The Traffic Acquisition Report’s Guide

You probably have a pretty solid understanding of where to go to receive the data you need after utilizing Universal Analytics for website traffic analysis for almost ten years. You might even think of yourself as an expert in GA reporting.

Are you curious about the volume of traffic generated by organic search? No issue. That report can be generated in under two seconds! Or, even better, you have a bookmark for it.

However, things appear and feel different when using Google Analytics 4. You might not know where to begin.

Where to find the GA4 Acquisition Reports

Acquisition reports live under Reports > Lifecycle > Acquisition.

There are two acquisition reports, as you will quickly see. The report on user acquisition,  and the Traffic Acquisition Report. 

Consider these significant variations:

The first advertisement, source, or media that a user (or, more precisely, a browser or cookie) sees.

Traffic acquisition: the campaign, source, and session media will be the ones you are most familiar with from Universal analytics.

Which one ought you choose? That depends on you and the kind of analysis you’re attempting to conduct (whether you want to know what brought the user to the site in the first place, or campaign information for the latest session that brought someone to your site). 

We’ll look at the Traffic Acquisition report in this guide.

Using the Traffic Acquisition Report

You’ll observe that the report defaults to the Default Channel Grouping view of data when you choose the Traffic acquisition report. You could opt to view the “source/medium” report directly in UA or select a Channels report to acquire this view. All of these views are available in GA4 from a single table. You can do this by switching the primary dimension in the table’s dropdown to change the dimension view.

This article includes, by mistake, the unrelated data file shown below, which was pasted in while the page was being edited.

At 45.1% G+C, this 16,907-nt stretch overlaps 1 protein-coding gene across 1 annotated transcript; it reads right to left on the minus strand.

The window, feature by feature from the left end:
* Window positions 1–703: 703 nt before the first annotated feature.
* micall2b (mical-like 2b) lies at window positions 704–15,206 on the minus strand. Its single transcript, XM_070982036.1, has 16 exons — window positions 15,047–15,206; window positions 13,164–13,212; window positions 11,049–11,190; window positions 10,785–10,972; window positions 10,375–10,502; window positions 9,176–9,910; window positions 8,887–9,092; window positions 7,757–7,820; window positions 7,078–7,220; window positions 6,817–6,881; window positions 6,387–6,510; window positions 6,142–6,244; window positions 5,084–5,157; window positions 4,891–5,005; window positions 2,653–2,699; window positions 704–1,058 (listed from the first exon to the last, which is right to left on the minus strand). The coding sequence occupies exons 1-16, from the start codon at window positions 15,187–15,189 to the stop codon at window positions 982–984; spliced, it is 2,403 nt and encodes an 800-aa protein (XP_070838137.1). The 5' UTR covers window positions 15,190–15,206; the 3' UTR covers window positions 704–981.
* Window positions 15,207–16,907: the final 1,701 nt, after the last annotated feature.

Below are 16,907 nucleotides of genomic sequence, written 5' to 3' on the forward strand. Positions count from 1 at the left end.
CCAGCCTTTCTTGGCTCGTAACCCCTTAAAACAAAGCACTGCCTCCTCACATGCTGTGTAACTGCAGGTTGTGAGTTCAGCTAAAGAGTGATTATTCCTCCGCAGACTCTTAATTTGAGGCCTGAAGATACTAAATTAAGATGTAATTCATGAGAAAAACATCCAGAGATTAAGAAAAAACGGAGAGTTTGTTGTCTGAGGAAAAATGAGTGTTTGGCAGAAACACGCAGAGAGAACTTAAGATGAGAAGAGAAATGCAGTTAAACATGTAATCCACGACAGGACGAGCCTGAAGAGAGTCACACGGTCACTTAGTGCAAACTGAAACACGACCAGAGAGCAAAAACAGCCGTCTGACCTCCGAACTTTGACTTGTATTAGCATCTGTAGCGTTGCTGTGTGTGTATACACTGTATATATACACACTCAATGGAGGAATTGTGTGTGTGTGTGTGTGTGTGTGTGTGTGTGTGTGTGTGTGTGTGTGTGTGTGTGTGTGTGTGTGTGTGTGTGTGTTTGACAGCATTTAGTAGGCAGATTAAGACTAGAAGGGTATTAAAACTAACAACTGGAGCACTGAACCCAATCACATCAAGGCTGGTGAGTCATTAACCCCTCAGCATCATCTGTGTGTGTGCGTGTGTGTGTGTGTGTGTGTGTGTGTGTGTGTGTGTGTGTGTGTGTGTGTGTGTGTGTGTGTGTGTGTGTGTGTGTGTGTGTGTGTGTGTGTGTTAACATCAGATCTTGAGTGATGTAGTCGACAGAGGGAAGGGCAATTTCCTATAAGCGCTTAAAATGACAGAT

It’s simple to recreate the source/medium report that we all adore from UA. You must first switch the primary dimension to the source before adding the secondary dimension of medium (by clicking the plus sign).

Take note that source/medium does not currently have a single primary dimension, but it does have a secondary dimension. Hopefully, the GA4 reporting interface will soon address this.

You can add a secondary dimension of source/medium and keep the primary dimension set as Default channel grouping if you want to make your data analysis a little finer.

The ability to easily scan and categorize traffic into channels and different sources is made possible by the combination of the high-level Default channel grouping and the more detailed source/medium breakdown. We can filter a table report in GA4 similarly to Universal Analytics.

You can use the filter box to reduce the number of data results, for instance, if you’d want to filter by referral. The filter you add here will apply to both the major and secondary dimensions in the table, which is a significant distinction between GA4 and UA.

This same process of adding the dimension of source/media to your fancy new landing page report we recently designed may be used if you want to know acquisition statistics by landing page.



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